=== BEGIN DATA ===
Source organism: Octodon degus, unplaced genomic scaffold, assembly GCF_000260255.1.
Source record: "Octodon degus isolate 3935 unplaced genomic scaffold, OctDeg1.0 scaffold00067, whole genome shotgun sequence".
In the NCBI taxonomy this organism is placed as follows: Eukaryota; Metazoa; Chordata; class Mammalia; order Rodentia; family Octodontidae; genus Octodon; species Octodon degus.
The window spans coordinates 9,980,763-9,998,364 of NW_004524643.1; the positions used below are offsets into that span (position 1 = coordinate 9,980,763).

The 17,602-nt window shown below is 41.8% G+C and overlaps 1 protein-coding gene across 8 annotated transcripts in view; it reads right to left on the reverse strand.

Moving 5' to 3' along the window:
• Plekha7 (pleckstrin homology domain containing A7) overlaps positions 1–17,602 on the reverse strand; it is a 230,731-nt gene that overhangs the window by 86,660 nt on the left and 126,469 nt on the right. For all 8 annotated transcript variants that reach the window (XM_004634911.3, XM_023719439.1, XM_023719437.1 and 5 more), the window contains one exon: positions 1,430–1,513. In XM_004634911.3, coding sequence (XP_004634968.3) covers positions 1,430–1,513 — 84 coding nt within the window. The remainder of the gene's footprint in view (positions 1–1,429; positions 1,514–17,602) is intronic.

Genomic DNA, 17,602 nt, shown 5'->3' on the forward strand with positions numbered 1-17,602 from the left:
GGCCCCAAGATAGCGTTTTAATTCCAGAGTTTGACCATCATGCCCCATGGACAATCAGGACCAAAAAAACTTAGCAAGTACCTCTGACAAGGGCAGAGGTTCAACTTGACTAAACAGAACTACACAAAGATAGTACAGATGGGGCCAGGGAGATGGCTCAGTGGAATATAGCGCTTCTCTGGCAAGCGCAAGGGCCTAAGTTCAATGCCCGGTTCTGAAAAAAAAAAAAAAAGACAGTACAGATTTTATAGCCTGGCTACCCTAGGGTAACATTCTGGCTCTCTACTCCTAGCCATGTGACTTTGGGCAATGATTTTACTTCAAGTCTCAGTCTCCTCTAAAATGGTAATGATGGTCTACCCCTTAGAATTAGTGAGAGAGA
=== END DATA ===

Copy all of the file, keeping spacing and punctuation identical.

Source organism: Octodon degus, unplaced genomic scaffold, assembly GCF_000260255.1.
Source record: "Octodon degus isolate 3935 unplaced genomic scaffold, OctDeg1.0 scaffold00067, whole genome shotgun sequence".
In the NCBI taxonomy this organism is placed as follows: Eukaryota; Metazoa; Chordata; class Mammalia; order Rodentia; family Octodontidae; genus Octodon; species Octodon degus.
The window spans coordinates 9,980,763-9,998,364 of NW_004524643.1; the positions used below are offsets into that span (position 1 = coordinate 9,980,763).

The 17,602-nt window shown below is 41.8% G+C and overlaps 1 protein-coding gene across 8 annotated transcripts in view; it reads right to left on the reverse strand.

Moving 5' to 3' along the window:
• Plekha7 (pleckstrin homology domain containing A7) overlaps positions 1–17,602 on the reverse strand; it is a 230,731-nt gene that overhangs the window by 86,660 nt on the left and 126,469 nt on the right. For all 8 annotated transcript variants that reach the window (XM_004634911.3, XM_023719439.1, XM_023719437.1 and 5 more), the window contains one exon: positions 1,430–1,513. In XM_004634911.3, coding sequence (XP_004634968.3) covers positions 1,430–1,513 — 84 coding nt within the window. The remainder of the gene's footprint in view (positions 1–1,429; positions 1,514–17,602) is intronic.

Genomic DNA, 17,602 nt, shown 5'->3' on the forward strand with positions numbered 1-17,602 from the left:
GGCCCCAAGATAGCGTTTTAATTCCAGAGTTTGACCATCATGCCCCATGGACAATCAGGACCAAAAAAACTTAGCAAGTACCTCTGACAAGGGCAGAGGTTCAACTTGACTAAACAGAACTACACAAAGATAGTACAGATGGGGCCAGGGAGATGGCTCAGTGGAATATAGCGCTTCTCTGGCAAGCGCAAGGGCCTAAGTTCAATGCCCGGTTCTGAAAAAAAAAAAAAAAGACAGTACAGATTTTATAGCCTGGCTACCCTAGGGTAACATTCTGGCTCTCTACTCCTAGCCATGTGACTTTGGGCAATGATTTTACTTCAAGTCTCAGTCTCCTCTAAAATGGTAATGATGGTCTACCCCTTAGAATTAGTGAGAGAGA